“The power and the glory… What they can do to a man!”
The loyal friend (Ralph Morgan) of a dead railroad magnate (Spencer Tracy) relates stories about the magnate’s rise to power and romantic losses.
Years before he became a renowned director of screwball comedies such as Sullivan’s Travels (1941) and The Palm Beach Story (1942), Preston Sturges wrote the screenplay for this unique flashback tale, directed by William K. Howard. The story itself is fairly straightforward — a poor man rises to power, only to find that his marriage has suffered in the meantime — and Tracy’s character is never fully developed (he goes from contented trackwalker to ruthless tycoon without much of a legitimate trajectory in between). But it is Sturges’ decision to tell this story in asynchronous vignettes — switching back and forth in time, as the actors wear wigs and make-up to show their advanced age — which makes the film so special; we’re used to this kind of structural device these days, but in 1933 it was (as far as I know) unheard of. Orson Welles purportedly watched this film again and again as he explored ideas for what was to become his masterpiece, Citizen Kane, and the influence is clear — in subject matter (both are posthumous stories about the rise-and-fall of a business tycoon), and in narrative exposition. While it doesn’t come close to the overall greatness of Kane, The Power and the Glory nonetheless deserves special recognition in cinematic history.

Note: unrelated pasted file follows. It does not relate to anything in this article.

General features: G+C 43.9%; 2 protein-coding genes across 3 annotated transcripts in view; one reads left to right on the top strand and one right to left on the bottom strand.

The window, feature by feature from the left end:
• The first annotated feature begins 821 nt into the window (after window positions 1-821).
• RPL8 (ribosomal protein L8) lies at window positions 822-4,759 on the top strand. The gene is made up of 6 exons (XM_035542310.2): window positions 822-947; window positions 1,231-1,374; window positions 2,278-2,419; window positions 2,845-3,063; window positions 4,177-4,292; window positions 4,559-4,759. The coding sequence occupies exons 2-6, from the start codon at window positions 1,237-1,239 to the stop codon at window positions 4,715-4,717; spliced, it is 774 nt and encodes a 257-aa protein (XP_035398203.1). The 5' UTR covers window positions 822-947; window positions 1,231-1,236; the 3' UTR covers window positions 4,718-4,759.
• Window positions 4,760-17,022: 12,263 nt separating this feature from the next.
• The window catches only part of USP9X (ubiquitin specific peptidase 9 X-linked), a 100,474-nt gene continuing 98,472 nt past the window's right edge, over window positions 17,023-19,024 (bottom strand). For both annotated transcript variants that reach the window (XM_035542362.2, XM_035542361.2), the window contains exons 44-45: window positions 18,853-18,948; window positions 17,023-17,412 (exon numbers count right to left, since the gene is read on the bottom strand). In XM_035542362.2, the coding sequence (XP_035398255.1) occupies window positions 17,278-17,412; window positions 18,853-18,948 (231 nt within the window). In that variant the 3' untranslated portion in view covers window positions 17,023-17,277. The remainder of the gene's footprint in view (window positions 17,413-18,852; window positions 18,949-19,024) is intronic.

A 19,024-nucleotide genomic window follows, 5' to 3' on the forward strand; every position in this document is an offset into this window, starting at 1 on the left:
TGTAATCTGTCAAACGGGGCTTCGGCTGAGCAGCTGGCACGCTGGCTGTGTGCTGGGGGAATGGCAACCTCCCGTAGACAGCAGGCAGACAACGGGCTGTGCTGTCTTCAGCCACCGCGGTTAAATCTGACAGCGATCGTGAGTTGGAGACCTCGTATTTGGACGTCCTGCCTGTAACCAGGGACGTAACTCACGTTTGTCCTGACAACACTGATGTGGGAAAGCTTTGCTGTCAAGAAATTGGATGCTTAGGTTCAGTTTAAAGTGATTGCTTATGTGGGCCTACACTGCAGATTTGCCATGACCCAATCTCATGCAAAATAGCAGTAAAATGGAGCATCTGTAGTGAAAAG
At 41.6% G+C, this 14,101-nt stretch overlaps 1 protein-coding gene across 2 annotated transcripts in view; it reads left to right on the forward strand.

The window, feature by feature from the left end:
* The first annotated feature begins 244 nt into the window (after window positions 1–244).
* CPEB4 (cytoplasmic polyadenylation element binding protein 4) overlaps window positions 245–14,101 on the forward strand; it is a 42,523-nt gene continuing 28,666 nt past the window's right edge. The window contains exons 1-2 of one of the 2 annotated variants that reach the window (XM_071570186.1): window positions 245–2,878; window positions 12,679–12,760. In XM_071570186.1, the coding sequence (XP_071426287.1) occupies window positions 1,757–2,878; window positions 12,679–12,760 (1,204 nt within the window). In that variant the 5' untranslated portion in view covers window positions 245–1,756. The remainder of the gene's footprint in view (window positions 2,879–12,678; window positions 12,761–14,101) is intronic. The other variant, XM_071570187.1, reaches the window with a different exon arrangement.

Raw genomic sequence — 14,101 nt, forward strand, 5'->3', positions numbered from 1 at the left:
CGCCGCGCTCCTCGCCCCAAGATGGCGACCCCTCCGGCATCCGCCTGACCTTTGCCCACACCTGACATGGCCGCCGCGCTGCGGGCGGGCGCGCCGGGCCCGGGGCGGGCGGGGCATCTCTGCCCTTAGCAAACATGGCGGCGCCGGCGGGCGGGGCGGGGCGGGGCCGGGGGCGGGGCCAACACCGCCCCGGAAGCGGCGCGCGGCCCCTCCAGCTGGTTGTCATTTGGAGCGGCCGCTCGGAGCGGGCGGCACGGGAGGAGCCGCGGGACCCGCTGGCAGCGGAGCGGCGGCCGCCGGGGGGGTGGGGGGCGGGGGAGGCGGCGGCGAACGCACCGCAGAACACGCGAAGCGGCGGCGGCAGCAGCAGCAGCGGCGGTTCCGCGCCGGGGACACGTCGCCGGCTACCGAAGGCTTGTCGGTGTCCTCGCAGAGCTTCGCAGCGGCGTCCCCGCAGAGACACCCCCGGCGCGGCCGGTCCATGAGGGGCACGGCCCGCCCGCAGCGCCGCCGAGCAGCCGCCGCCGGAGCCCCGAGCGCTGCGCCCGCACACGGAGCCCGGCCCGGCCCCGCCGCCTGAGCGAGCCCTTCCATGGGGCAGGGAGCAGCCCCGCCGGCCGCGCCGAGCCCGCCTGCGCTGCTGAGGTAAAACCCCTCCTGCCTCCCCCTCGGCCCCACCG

P.S. In one particularly creative sequence, as Morgan is relating the tale of how Tracy proposed to Moore, we see an effective technique (coined by the film’s producer as “narratage”) in which Morgan dictates while the characters’ mouths are silently moving.
Redeeming Qualities and Moments:
- Spencer Tracy (who Peary nominates for an Alternate Oscar as best actor of the year) as the self-made tycoon
- Colleen Moore as Tracy’s ambitious yet loving wife
- Tracy proposing to Moore after convincing her to hike all the way up a mountain in her Sunday best
- Creative early use of flashbacks, nonlinear narrative structure, and “narratage”
Yes. While not entirely successful, this movie holds a special place in film history, and should be seen by all film fanatics if possible.